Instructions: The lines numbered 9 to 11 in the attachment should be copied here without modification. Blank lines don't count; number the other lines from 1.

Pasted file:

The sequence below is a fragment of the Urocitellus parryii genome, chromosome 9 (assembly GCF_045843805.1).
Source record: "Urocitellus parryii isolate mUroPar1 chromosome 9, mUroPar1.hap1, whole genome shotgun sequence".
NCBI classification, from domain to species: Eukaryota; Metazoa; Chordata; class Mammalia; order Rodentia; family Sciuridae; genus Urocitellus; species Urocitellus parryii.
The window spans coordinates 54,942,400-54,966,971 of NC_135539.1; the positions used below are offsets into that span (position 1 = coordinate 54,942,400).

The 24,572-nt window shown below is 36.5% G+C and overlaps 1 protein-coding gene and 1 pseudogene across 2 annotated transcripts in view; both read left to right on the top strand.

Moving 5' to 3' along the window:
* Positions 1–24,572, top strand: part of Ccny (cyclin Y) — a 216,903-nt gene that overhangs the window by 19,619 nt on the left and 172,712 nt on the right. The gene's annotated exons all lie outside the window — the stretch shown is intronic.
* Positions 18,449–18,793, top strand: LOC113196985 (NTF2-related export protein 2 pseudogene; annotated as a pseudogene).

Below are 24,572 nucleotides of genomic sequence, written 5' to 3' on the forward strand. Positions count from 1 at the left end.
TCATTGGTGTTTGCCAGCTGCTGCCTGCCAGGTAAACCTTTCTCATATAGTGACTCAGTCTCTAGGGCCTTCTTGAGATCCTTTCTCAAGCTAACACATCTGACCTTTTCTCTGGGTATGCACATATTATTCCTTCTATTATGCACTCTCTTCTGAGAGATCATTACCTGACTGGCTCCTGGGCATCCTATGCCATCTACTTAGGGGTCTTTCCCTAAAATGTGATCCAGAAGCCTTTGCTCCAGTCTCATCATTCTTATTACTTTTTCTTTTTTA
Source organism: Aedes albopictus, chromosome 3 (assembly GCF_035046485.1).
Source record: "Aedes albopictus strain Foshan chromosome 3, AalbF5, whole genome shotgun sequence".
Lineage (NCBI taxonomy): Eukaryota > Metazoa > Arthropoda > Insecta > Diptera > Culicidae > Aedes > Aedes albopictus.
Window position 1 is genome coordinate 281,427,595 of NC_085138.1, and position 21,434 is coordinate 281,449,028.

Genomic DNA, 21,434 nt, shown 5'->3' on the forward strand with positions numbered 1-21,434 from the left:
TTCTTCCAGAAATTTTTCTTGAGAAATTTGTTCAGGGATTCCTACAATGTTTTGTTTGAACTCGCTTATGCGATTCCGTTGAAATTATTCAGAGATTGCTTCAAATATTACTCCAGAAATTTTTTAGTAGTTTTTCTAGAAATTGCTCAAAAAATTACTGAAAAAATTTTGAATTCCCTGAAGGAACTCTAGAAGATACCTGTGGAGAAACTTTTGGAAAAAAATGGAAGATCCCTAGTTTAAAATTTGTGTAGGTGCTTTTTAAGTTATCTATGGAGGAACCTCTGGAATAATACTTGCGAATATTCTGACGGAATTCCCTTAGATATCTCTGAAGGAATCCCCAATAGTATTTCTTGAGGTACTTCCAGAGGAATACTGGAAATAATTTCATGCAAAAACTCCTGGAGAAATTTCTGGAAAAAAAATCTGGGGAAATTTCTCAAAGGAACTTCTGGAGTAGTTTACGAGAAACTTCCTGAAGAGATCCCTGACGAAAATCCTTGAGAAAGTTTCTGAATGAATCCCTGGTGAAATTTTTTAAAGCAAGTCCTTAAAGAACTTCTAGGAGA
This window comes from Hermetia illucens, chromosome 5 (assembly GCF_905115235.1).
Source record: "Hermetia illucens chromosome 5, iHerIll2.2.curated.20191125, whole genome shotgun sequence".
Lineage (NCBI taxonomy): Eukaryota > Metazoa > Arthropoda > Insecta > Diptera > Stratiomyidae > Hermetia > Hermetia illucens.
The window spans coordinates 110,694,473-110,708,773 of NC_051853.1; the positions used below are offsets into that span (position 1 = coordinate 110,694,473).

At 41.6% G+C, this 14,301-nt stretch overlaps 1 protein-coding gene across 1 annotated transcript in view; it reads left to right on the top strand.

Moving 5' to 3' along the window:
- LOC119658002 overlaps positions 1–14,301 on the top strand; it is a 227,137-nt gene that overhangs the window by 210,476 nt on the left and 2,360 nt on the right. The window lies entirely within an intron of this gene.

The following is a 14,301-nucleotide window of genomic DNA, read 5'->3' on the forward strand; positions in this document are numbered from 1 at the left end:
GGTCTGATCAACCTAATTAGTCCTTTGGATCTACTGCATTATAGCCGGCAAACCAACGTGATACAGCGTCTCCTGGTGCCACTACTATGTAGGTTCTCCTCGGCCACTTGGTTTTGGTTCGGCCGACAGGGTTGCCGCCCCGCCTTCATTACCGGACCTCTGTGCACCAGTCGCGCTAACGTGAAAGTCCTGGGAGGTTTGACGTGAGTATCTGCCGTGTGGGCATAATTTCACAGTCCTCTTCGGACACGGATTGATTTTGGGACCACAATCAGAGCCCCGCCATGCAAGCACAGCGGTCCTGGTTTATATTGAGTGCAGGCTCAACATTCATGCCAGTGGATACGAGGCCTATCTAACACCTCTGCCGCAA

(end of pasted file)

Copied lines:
Below are 24,572 nucleotides of genomic sequence, written 5' to 3' on the forward strand. Positions count from 1 at the left end.
TCATTGGTGTTTGCCAGCTGCTGCCTGCCAGGTAAACCTTTCTCATATAGTGACTCAGTCTCTAGGGCCTTCTTGAGATCCTTTCTCAAGCTAACACATCTGACCTTTTCTCTGGGTATGCACATATTATTCCTTCTATTATGCACTCTCTTCTGAGAGATCATTACCTGACTGGCTCCTGGGCATCCTATGCCATCTACTTAGGGGTCTTTCCCTAAAATGTGATCCAGAAGCCTTTGCTCCAGTCTCATCATTCTTATTACTTTTTCTTTTTTA
Source organism: Aedes albopictus, chromosome 3 (assembly GCF_035046485.1).